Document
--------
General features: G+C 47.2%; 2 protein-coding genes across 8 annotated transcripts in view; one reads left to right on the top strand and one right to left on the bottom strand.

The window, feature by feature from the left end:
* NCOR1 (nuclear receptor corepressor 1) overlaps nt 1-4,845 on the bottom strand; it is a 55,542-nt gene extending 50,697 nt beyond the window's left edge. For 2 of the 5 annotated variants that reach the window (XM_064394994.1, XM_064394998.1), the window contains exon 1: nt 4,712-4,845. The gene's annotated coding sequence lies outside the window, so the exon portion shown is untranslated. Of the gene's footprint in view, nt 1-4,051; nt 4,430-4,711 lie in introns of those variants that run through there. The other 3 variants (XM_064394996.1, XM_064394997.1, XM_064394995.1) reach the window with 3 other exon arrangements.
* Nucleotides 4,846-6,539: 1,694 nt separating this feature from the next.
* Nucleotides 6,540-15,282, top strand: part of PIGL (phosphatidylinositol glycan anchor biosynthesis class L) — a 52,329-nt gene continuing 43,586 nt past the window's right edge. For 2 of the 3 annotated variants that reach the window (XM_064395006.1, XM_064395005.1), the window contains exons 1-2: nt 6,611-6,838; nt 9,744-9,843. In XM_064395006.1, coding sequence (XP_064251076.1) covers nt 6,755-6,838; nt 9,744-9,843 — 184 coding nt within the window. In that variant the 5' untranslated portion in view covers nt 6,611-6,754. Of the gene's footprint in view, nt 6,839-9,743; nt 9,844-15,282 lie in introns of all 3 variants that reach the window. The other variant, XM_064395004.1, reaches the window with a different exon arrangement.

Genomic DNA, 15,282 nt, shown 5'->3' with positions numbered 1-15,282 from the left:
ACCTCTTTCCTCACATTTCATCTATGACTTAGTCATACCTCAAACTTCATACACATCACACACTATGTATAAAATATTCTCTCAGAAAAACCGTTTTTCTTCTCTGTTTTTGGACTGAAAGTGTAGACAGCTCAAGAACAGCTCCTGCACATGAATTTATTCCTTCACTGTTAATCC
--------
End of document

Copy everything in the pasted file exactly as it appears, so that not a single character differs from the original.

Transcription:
General features: G+C 47.2%; 2 protein-coding genes across 8 annotated transcripts in view; one reads left to right on the top strand and one right to left on the bottom strand.

The window, feature by feature from the left end:
* NCOR1 (nuclear receptor corepressor 1) overlaps nt 1-4,845 on the bottom strand; it is a 55,542-nt gene extending 50,697 nt beyond the window's left edge. For 2 of the 5 annotated variants that reach the window (XM_064394994.1, XM_064394998.1), the window contains exon 1: nt 4,712-4,845. The gene's annotated coding sequence lies outside the window, so the exon portion shown is untranslated. Of the gene's footprint in view, nt 1-4,051; nt 4,430-4,711 lie in introns of those variants that run through there. The other 3 variants (XM_064394996.1, XM_064394997.1, XM_064394995.1) reach the window with 3 other exon arrangements.
* Nucleotides 4,846-6,539: 1,694 nt separating this feature from the next.
* Nucleotides 6,540-15,282, top strand: part of PIGL (phosphatidylinositol glycan anchor biosynthesis class L) — a 52,329-nt gene continuing 43,586 nt past the window's right edge. For 2 of the 3 annotated variants that reach the window (XM_064395006.1, XM_064395005.1), the window contains exons 1-2: nt 6,611-6,838; nt 9,744-9,843. In XM_064395006.1, coding sequence (XP_064251076.1) covers nt 6,755-6,838; nt 9,744-9,843 — 184 coding nt within the window. In that variant the 5' untranslated portion in view covers nt 6,611-6,754. Of the gene's footprint in view, nt 6,839-9,743; nt 9,844-15,282 lie in introns of all 3 variants that reach the window. The other variant, XM_064395004.1, reaches the window with a different exon arrangement.

Genomic DNA, 15,282 nt, shown 5'->3' with positions numbered 1-15,282 from the left:
ACCTCTTTCCTCACATTTCATCTATGACTTAGTCATACCTCAAACTTCATACACATCACACACTATGTATAAAATATTCTCTCAGAAAAACCGTTTTTCTTCTCTGTTTTTGGACTGAAAGTGTAGACAGCTCAAGAACAGCTCCTGCACATGAATTTATTCCTTCACTGTTAATCC